Branding is an essential aspect of any business, and it plays a crucial role in how customers perceive and interact with a company's products or services. In the marketing world, there’s a popular and never-ending (seems like that anyways) debate on whether minimalist or maximalist brands have a stronger pull in the market.
These are two very different approaches to branding, but which approach is better? Which approach generally creates more positive feedback for brands?
In our humble opinion as marketers, we don’t think one is better than the other. We think your brand’s messaging, coupled with your brand’s target audience, sets the tone for how you visually portray your product.
“Looking at design and branding trends that your target audience is drawn to is smart and proactive, not to mention exciting!”- Amanda, Marketing and Design
^This is Amanda from the EWISE team. She’ll be adding her two cents on the minimalism vs. maximalism discussion!
The Two Branding Aesthetics: Minimalism and Maximalism
First and foremost, let’s break down what minimalism and maximalism encompass.
Minimalism in Branding
Minimalism refers to the use of simple, clean, and uncluttered design elements. This approach emphasizes simplicity and functionality, and it often uses a limited color palette, simple typography, and minimal imagery. Minimalist branding is often associated with modern and sleek design, and it is particularly popular among companies in the technology and luxury sectors.
One of the main advantages of minimalism in branding is that it allows a company to communicate its message clearly and effectively. By using a simple and uncluttered design, a company can focus on its core message and avoid overwhelming customers with too much information. This can make it easier for customers to understand and remember the brand, which can lead to increased customer loyalty and engagement.
Maximalism in Branding
Maximalism refers to the use of bold, colorful, and expressive design elements. This approach emphasizes creativity and self-expression, and it often uses a wide range of colors, intricate typography, and elaborate imagery. Maximalist branding is often associated with vintage and retro design, and it is particularly popular among companies in the fashion, art, and entertainment sectors.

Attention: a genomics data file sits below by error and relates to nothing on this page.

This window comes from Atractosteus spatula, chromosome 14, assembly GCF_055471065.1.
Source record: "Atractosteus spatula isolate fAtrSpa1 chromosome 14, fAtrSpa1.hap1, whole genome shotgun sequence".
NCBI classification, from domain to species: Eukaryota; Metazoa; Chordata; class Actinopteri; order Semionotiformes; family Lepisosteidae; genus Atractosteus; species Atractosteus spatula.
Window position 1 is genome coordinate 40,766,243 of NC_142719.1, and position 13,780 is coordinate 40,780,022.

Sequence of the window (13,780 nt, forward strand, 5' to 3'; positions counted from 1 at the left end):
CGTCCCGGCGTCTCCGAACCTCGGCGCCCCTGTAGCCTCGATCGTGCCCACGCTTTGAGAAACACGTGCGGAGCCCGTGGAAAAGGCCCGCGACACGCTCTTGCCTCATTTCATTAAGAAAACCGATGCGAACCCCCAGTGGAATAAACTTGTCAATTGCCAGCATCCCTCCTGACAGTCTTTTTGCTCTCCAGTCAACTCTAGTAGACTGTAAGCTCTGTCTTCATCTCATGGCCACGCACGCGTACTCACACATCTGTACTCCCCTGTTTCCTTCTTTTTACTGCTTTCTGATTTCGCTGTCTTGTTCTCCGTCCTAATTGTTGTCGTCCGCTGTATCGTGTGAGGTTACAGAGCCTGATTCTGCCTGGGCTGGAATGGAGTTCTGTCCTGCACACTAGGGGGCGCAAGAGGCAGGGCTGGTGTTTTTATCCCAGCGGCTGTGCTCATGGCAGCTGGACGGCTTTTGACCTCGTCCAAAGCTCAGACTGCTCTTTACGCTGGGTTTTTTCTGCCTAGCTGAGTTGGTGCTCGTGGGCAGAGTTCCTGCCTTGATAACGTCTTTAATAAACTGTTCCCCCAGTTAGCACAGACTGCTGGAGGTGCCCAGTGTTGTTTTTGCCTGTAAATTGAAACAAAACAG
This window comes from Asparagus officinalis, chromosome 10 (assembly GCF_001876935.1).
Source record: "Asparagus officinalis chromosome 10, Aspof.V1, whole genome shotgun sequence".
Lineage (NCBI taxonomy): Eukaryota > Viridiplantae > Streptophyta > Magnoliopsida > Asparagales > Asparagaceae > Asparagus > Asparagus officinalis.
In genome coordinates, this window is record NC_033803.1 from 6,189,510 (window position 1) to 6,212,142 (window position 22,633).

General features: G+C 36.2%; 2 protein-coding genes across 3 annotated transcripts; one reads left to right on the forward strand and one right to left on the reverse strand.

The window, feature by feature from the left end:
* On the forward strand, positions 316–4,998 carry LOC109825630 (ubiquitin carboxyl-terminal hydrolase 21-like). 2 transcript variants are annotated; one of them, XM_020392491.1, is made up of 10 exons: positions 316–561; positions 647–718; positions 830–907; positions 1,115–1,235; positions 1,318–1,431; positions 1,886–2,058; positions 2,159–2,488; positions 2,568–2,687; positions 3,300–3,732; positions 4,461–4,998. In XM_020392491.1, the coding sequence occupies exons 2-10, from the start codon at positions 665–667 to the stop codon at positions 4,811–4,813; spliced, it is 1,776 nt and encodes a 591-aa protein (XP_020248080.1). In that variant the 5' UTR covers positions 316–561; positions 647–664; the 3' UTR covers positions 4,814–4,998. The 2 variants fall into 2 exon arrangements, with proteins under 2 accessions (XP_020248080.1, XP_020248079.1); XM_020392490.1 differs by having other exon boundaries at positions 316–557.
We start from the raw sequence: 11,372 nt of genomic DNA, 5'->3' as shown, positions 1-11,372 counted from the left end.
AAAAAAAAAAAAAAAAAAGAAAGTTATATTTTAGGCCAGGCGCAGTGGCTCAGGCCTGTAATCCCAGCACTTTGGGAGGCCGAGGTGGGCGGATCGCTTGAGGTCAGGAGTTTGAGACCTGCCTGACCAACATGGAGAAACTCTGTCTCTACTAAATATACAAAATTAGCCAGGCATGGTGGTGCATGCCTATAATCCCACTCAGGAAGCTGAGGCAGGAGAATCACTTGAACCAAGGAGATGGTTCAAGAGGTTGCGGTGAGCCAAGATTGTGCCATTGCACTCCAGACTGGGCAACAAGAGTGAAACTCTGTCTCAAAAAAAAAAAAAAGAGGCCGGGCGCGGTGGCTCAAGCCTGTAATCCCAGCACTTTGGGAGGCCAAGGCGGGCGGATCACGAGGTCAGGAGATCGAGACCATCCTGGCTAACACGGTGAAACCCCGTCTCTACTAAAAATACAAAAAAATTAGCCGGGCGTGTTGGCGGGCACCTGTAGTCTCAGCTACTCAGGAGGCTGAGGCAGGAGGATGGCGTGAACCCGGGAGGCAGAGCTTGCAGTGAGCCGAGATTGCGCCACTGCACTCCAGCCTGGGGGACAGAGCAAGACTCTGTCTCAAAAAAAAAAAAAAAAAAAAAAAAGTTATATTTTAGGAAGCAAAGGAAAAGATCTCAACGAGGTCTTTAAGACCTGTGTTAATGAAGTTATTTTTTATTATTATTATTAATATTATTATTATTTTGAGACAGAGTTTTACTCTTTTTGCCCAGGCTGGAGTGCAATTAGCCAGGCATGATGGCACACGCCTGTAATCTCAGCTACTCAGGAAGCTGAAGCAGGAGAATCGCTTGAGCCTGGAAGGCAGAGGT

One of the main advantages of maximalism in branding is that it allows a company to stand out and be noticed in a crowded marketplace. By using bold and colorful design, a company can make a strong visual impact and attract attention. This can help to increase brand awareness and engagement among customers.
How Target Audiences Play a Role in Brand Aesthetic
When you’re thinking about how you want to visually portray your brand (e.g., logo, color palette, etc.) you need to think about a very important component of your brand: your target audience.
Your target audience should be resembled in your company’s brand development, helping your audience to feel like they are represented in your brand identity. The best brands (regardless of whether they have a minimalist or maximalist aesthetic) look, feel, and talk like their audience.
Gen Z is Drawn to Maximalism
In analyzing the trends, though, we’ve found that generational differences may influence brand aesthetics. For many years, brand designers have seemed to champion the phrase “less is more.” We’ve seen this with well-established brands like Starbucks and Nike, as these brands have continuously simplified their look over the years. However, as Generation Z has begun influencing the market, brands debuting in recent years are starting to shift to a more maximalist aesthetic.
“Defaulting to minimalism on every project might have been the style in recent years, but we need to recognize the demographics who are drawn to brand elements that embody vibrant aesthetics.”
Though minimalist brands tend to resonate more with older generations, such as Baby Boomers and Gen X, the up-and-coming consumers in Gen Z seem to express interest in brands that are bold, colorful, and expressive.
Interestingly, Gen Z seems to prefer maximalism, but with a twist. This generation is known to have a deep interest in nostalgia. Why do you think “Stranger Things” is so big, and why do you think bell bottom jeans have come back?
“From a design standpoint, having a target audience who demands something exciting and different is a blessing to creatives, yearning to stretch their design muscles.”
As Gen Z has become influential in the consumer market, we’ve seen the generation draw inspiration from the 70s and 80s era, which is known for its maximalist aesthetic. Companies that incorporate elements from the 70s era in their branding, such as bold color palettes, retro typography, and vintage imagery, can appeal to Gen Z's sense of nostalgia and their preference for maximalism. Here are some maximalist brands that really capture their Gen Z audience:
Fun fact: MADAM by Madam C.J. Walker actually rebranded to reach Gen Z.
Develop Your Brand’s Since of Style and Engage with Your Target Audience
It’s completely normal (and in some ways expected) for a brand to adapt to better reach and connect with its target audience.
“Brand aesthetics almost need to be like a pendulum, able to swing back and forth between minimalism and maximalism as trends change. Adaptability and research are key!”
Whether your company is in need of new messaging or a push toward a new brand aesthetic, brand development can mark exciting change and growth.